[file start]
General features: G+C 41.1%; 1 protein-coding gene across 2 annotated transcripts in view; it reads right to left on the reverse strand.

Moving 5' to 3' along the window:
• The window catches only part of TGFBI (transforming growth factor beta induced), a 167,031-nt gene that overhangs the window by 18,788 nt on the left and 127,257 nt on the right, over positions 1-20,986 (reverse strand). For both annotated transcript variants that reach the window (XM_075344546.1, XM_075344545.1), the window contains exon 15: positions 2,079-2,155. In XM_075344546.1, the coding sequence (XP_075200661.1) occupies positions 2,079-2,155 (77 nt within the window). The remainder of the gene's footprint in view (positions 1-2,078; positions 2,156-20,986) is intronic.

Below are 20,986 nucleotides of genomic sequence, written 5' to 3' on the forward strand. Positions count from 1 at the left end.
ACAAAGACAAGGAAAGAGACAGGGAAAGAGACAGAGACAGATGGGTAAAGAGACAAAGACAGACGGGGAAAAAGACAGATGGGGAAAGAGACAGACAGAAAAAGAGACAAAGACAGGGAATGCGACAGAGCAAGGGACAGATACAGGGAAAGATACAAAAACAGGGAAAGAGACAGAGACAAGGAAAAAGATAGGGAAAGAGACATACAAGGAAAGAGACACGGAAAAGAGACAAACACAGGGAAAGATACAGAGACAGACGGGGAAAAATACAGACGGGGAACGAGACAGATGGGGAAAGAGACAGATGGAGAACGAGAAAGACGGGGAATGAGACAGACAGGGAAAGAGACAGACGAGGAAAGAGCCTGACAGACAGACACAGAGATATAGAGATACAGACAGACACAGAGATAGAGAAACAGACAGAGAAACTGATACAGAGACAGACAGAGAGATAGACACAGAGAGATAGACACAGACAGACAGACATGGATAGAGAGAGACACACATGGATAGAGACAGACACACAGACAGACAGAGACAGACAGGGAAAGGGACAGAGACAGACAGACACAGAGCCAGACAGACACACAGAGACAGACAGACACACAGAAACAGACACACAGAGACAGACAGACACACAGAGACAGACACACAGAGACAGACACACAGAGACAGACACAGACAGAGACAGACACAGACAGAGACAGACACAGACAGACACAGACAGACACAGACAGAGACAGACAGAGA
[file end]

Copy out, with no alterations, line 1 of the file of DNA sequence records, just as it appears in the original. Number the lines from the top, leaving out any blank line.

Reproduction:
General features: G+C 41.1%; 1 protein-coding gene across 2 annotated transcripts in view; it reads right to left on the reverse strand.